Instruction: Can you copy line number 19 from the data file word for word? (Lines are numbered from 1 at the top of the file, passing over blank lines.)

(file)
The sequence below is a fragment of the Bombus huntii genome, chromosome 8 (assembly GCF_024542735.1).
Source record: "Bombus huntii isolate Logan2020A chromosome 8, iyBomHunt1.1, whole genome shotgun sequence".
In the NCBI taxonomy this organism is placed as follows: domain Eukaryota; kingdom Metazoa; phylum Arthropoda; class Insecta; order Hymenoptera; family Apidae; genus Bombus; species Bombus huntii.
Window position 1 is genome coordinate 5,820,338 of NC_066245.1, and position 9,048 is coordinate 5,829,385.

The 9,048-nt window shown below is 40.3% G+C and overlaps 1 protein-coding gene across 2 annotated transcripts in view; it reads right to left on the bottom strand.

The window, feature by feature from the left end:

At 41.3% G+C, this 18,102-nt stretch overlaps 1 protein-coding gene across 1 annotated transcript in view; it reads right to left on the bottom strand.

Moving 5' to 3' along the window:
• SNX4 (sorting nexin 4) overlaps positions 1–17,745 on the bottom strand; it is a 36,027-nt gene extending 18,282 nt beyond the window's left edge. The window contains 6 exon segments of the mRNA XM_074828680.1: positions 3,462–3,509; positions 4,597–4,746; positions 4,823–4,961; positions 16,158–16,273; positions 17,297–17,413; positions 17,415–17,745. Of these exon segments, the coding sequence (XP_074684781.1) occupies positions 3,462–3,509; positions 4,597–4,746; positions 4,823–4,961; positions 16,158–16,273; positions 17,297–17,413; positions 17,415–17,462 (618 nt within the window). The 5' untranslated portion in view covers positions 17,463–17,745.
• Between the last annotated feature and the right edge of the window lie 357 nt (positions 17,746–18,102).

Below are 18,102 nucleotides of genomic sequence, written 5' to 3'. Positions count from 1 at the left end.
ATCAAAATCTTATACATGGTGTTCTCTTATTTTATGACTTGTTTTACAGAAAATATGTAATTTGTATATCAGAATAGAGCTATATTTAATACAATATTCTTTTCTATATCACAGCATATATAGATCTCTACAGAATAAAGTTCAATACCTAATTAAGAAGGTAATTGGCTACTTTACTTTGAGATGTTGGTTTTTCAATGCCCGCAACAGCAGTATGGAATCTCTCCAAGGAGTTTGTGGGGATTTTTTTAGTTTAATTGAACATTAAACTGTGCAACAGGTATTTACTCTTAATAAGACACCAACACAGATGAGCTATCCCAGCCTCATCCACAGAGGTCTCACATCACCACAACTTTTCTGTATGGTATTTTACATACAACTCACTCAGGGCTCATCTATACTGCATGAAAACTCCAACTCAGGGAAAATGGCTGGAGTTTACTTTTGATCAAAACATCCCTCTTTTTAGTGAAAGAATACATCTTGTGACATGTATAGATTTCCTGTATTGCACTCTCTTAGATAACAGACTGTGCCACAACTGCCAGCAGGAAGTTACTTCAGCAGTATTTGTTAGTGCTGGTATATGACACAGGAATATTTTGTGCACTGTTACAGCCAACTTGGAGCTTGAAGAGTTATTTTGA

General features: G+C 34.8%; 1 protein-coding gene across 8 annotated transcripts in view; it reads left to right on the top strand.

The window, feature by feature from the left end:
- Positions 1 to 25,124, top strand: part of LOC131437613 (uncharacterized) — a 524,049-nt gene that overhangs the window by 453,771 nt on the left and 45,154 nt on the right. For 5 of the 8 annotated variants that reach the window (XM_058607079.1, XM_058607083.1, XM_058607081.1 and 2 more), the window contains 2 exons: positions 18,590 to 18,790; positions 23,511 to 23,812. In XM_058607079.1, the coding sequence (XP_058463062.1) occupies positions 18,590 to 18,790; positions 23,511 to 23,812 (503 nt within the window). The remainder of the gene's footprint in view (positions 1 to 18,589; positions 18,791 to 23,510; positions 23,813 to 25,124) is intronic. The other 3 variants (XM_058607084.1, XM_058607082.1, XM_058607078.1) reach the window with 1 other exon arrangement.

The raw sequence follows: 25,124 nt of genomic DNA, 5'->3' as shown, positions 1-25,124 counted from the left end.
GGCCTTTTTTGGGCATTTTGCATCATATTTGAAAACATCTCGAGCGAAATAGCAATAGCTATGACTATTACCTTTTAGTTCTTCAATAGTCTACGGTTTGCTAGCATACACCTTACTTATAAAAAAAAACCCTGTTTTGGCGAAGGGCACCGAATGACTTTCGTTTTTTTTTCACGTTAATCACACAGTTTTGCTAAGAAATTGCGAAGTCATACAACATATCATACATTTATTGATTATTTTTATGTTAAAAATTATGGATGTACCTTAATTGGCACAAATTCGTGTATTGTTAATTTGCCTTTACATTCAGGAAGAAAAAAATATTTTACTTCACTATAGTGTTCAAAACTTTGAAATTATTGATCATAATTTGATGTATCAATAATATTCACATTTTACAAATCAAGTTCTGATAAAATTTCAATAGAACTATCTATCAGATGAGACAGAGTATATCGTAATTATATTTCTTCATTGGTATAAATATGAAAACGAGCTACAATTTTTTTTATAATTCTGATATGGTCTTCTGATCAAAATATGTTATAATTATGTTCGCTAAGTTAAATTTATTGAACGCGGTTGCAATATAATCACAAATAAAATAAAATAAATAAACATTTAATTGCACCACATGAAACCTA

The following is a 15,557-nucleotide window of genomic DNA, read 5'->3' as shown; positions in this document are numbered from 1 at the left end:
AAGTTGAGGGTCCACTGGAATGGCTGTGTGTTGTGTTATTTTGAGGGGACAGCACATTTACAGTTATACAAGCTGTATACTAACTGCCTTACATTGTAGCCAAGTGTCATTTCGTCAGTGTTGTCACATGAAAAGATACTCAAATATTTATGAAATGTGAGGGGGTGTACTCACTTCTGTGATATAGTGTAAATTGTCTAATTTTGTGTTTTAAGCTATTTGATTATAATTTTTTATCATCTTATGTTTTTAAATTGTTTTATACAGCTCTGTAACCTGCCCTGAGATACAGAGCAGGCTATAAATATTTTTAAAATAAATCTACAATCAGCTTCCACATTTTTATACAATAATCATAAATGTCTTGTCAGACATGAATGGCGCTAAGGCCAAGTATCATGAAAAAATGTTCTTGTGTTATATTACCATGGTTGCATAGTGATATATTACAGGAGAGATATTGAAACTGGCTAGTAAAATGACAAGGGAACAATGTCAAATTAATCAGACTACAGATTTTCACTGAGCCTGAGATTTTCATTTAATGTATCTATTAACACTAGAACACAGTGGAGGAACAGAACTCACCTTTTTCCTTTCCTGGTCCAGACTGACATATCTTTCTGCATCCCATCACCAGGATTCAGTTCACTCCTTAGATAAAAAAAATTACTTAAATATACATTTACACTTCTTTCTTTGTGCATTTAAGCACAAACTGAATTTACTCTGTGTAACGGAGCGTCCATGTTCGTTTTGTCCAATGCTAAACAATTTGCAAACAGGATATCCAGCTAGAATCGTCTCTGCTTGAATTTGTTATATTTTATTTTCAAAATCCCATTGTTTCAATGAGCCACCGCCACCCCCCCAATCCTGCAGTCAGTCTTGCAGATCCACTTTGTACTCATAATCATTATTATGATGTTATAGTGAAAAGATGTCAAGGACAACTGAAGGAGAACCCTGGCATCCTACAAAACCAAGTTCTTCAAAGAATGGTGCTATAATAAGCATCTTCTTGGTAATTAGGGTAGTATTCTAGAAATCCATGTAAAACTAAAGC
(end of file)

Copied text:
AAGTTGAGGGTCCACTGGAATGGCTGTGTGTTGTGTTATTTTGAGGGGACAGCACATTTACAGTTATACAAGCTGTATACTAACTGCCTTACATTGTAGCCAAGTGTCATTTCGTCAGTGTTGTCACATGAAAAGATACTCAAATATTTATGAAATGTGAGGGGGTGTACTCACTTCTGTGATATAGTGTAAATTGTCTAATTTTGTGTTTTAAGCTATTTGATTATAATTTTTTATCATCTTATGTTTTTAAATTGTTTTATACAGCTCTGTAACCTGCCCTGAGATACAGAGCAGGCTATAAATATTTTTAAAATAAATCTACAATCAGCTTCCACATTTTTATACAATAATCATAAATGTCTTGTCAGACATGAATGGCGCTAAGGCCAAGTATCATGAAAAAATGTTCTTGTGTTATATTACCATGGTTGCATAGTGATATATTACAGGAGAGATATTGAAACTGGCTAGTAAAATGACAAGGGAACAATGTCAAATTAATCAGACTACAGATTTTCACTGAGCCTGAGATTTTCATTTAATGTATCTATTAACACTAGAACACAGTGGAGGAACAGAACTCACCTTTTTCCTTTCCTGGTCCAGACTGACATATCTTTCTGCATCCCATCACCAGGATTCAGTTCACTCCTTAGATAAAAAAAATTACTTAAATATACATTTACACTTCTTTCTTTGTGCATTTAAGCACAAACTGAATTTACTCTGTGTAACGGAGCGTCCATGTTCGTTTTGTCCAATGCTAAACAATTTGCAAACAGGATATCCAGCTAGAATCGTCTCTGCTTGAATTTGTTATATTTTATTTTCAAAATCCCATTGTTTCAATGAGCCACCGCCACCCCCCCAATCCTGCAGTCAGTCTTGCAGATCCACTTTGTACTCATAATCATTATTATGATGTTATAGTGAAAAGATGTCAAGGACAACTGAAGGAGAACCCTGGCATCCTACAAAACCAAGTTCTTCAAAGAATGGTGCTATAATAAGCATCTTCTTGGTAATTAGGGTAGTATTCTAGAAATCCATGTAAAACTAAAGC